It is Apple Watch Day, and the airwaves and Web browsers will brim with snap judgments, predictions of Apple stock impact and listicle after listicle about the five, seven, 10 or 15 things you need to know about Apple Watch.
But is Apple really going to reinvent the wearable category in the way it did phones and prime-time computing (iPad)?
Interestingly, a preliminary survey of “wearable consumers” (who own or plan to buy such a device) found that four out of five don’t expect to get an Apple watch. This survey by MDC Partners’ Accent Marketing was done online with 1,000 consumers.
To be sure, a majority of wearable consumers (54%) admit that the Apple Watch is “an exciting use of technology.” But why the suppressed enthusiasm for Apple’s rollout, even among those interested in the category? A bare majority say that the device’s watch interface will be too small to use effectively.
Of course there is also the fact that many wearable users already have a device hugging their wrists and likely are satisfied with its focused functionality. The survey found that 64% of the wearable consumers group use their devices daily. This sounds as if there's a fair amount of penetration of devices already in the self-declared category, and these consumers are devoted to a particular device.
While 38% of them say they are excited most about smartwatches, that is still not a clear majority. Still, two out of three want access to their key social networks. That may be why 75% of Millennials seemed to agree that wearables are a good way for brands to engage customers.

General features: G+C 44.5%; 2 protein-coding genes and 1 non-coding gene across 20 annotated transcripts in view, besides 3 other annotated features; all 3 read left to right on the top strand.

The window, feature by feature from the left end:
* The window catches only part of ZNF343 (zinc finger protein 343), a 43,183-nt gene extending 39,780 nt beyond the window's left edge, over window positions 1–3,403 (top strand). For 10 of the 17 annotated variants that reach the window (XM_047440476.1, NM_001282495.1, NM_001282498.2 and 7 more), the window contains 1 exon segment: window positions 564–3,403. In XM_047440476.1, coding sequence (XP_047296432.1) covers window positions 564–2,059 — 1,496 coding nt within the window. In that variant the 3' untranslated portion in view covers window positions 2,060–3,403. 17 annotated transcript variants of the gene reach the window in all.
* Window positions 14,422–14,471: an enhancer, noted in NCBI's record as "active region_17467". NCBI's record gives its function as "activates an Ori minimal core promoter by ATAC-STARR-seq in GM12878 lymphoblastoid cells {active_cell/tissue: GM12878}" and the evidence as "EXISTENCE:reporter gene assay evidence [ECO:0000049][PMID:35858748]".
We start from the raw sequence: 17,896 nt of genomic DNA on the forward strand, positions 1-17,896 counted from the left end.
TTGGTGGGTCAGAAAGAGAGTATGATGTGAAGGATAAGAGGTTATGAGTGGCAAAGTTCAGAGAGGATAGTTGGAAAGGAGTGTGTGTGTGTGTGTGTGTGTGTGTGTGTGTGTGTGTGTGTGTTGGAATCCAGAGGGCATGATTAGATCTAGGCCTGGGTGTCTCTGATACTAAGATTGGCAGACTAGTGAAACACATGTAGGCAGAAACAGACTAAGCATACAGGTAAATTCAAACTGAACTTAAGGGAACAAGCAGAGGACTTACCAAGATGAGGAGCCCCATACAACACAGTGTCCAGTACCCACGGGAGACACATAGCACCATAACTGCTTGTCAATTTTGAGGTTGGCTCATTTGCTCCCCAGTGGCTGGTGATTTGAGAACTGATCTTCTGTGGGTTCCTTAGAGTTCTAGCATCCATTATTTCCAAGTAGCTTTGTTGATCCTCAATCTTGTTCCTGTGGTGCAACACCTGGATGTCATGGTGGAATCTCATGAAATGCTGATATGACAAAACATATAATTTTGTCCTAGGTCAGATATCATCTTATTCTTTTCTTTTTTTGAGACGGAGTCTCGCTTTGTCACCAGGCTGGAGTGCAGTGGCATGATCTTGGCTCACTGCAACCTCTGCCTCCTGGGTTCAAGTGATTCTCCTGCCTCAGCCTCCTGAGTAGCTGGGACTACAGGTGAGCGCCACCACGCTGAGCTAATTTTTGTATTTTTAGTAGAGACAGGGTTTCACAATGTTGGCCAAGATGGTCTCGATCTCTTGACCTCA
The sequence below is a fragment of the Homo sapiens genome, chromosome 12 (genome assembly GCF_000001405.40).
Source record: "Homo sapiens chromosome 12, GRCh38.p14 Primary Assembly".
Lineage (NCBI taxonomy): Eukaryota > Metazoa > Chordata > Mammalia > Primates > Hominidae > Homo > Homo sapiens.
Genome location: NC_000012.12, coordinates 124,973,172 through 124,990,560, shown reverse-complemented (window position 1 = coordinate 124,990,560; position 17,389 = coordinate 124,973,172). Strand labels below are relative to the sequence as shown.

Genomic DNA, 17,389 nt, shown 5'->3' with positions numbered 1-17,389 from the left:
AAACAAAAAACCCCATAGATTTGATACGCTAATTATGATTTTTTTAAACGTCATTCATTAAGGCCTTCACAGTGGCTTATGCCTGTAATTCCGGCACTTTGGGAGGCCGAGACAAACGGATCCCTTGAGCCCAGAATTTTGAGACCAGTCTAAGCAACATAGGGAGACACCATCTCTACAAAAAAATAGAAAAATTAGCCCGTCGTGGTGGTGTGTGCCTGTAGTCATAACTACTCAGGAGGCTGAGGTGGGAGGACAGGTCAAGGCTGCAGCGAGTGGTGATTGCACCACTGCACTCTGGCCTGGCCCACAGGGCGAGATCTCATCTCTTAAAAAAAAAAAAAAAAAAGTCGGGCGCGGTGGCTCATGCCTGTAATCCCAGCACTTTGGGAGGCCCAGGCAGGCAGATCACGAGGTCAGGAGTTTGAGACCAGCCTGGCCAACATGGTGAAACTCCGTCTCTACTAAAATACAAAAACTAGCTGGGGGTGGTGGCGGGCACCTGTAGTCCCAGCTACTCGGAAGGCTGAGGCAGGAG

But the wearable category comes with a number of clear caveats. I read into these numbers some sign that the category will be extremely fragmented. As the devices get more intimate, I wonder if consumers will be happy with the large multifunction solution of a smartwatch. Apple has yet to make its case for why we really need this new gadget. Maybe the company will today, and I hope it is more than just having an extension of the more functional device you already pack in your pocket.
And I suspect many wearable users will be looking for a narrow set of functions to justify keeping a device on their wrists day and night.
Ultimately, marketers understand (or I hope they do) that tossing banner ads onto people’s wrist is just a bad idea from the get-go. As devices get more personal, traditional advertising moves from intrusive to rude -- something closer to inserting audio spots into phone conversations. As channels weave their way more intimately into the minute-by-minute behaviors of consumers, advertisers need to rethink what advertising really is about.
That is going to be the topic of one of our SXSW panels this week. On Saturday, March 14, we ask executives from Hyundai, Discover and Adidas to contemplate marketing in the Internet of Things. You can tune in at our site.